Building Connected & Resilient Communities
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This workshop discussed international developments in building connected and resilient communities. It was facilitated by Andrew Walker, Policy Researcher for the UK Local Government Information Unit (LGIU).
This workshop will discuss international developments in building connected and resilient communities.
Andrew Walker believes that resilience should be about looking at the whole context of a place and then thinking about urban design, infrastructure, economic growth and community engagement in radically different ways. He has found examples aplenty in the UK with the draconian local government funding cuts in recent years and in New York at the Cities for Tomorrow conference.
Many aspects of what makes urban communities resilient will be unpacked and discussed in depth and in the context of New York City itself. It’s a sign of the times that there should be global interest in a concept that stresses recovery and survival.
Many of the issues bound up with resilience could be deployed in a more positive way in order to shape and build strong places that thrive, rather than merely survive. This can help us to think about urban design, infrastructure, economic growth and community engagement in radically different ways.
Interesting examples demonstrate the potential of city infrastructure to deliver on its technical requirements without creating physical barriers for the people who live there.
There are many issues that require multiple responses. This is important as resilience requires looking at the whole context of a place, taking into account the complexity and interconnectedness that exists. Focusing on any one issue in isolation is not satisfactory.
The link to building connected, as well as resilient, communities recognizes it is vital that we focus on the quality of connectivity of the community, as well as the numbers of houses built. We have to build good places for people to live, which are well connected and encourage residents to walk and spend time outside.
A recent UK survey has found there are serious challenges in trying to achieve connectivity and walkability.
For Building Connected Communities we surveyed 118 officers from local authorities across England and found that eighty nine per cent say walking access is a key consideration for their council, while ninety four per cent have a Local Plan in place that encourages walking and active travel. However, only forty nine per cent felt developers share the same priorities.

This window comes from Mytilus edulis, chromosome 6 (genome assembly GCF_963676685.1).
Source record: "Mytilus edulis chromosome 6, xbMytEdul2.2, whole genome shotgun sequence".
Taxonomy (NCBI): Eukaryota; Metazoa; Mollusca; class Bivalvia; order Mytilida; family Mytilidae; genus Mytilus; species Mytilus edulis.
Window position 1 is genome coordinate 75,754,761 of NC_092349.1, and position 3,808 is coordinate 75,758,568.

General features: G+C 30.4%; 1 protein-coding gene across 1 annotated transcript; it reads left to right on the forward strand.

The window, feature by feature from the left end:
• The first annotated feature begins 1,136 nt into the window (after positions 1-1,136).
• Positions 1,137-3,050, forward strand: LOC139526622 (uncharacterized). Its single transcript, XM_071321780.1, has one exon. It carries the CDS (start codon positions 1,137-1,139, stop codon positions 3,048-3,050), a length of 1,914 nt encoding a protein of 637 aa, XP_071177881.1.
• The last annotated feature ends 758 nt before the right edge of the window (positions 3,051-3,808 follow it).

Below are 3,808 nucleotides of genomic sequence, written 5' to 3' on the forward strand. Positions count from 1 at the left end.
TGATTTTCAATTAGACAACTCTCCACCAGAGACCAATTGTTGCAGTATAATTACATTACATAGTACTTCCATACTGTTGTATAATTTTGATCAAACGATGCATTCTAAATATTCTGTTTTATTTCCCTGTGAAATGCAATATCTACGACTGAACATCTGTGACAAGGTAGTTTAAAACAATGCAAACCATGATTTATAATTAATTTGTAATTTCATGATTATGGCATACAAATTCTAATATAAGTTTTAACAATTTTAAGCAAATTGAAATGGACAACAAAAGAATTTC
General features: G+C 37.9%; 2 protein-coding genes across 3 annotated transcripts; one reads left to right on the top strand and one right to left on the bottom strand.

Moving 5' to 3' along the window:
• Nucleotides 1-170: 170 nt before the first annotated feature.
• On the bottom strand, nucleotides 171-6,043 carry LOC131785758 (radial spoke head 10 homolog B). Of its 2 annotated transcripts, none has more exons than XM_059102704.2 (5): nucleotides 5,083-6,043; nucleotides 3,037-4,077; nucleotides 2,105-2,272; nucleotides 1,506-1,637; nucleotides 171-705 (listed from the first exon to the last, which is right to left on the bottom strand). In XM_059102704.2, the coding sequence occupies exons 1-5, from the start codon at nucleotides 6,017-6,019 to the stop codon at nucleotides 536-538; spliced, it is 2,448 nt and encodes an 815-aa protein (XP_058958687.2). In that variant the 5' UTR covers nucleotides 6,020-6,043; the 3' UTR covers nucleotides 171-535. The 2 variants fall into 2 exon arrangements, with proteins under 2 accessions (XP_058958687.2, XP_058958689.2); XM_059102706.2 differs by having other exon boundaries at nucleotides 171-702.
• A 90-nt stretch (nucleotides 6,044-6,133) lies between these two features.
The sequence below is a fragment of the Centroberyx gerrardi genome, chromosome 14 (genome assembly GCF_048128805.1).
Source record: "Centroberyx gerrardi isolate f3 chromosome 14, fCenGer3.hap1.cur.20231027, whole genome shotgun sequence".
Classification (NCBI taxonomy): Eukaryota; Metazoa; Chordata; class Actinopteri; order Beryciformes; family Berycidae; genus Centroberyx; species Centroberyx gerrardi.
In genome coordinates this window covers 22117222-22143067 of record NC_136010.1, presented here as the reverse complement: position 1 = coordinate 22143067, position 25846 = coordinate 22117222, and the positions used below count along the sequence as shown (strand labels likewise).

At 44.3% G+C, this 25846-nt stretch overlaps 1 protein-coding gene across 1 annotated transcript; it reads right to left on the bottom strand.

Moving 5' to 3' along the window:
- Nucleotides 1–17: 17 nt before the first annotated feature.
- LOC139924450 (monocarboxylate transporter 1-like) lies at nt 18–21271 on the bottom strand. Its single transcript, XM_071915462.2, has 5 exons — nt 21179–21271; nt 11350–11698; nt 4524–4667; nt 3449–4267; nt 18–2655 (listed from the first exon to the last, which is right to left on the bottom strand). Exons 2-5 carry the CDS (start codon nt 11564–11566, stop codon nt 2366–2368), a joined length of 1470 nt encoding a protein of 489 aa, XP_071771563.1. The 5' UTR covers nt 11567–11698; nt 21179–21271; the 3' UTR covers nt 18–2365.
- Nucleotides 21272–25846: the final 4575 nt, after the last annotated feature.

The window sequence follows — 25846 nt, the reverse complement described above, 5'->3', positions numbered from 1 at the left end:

While housing has shot up the political agenda in the last year with the Government’s call for a rebirth of house building, the report finds four out of ten councils say they have experienced difficulty meeting their walking and active travel priorities when delivering large developments.
We need places for people to live healthy, happy, active lives. This means they need to be well connected, with good access to walking, cycling and green infrastructure. The key is to find ways to make walking the easiest and most appealing option for getting around.
But the issue goes beyond planning itself. It encompasses a whole range of council activity and departments. Councils should have strong policies in place to require connectivity. It is important that it is required, more than just suggested or recommended. They should also seek to improve their strategic engagement with developers and have dialogue as early as possible to establish their expectations.
The UK Local Government Information Unit (LGIU) has been at the forefront of thinking about the future of local government and has recently produced two reports, ‘Beyond Devolution’ and ‘Resilience in Practice’. At this key moment in the trajectory of the UK it is crucial to ask what the future has in store for local democracy. This is precisely what the Beyond Devolution report does: in order to investigate this situation more fully, the LGIU convened a high level network of leaders from councils across the country, as well as senior academics from four universities and practitioners from organisations across the public sector. This leads into the Resilience report which demonstrates the importance of nurturing the power within communities to manage long-term change, supporting the capacity of individual citizens to adapt and participate, and the building the skills and assets within organisations that allow them to work in new ways.
Refer to the Workshop flyer: Building Connected & Resilient Communities (PDF - 578KB)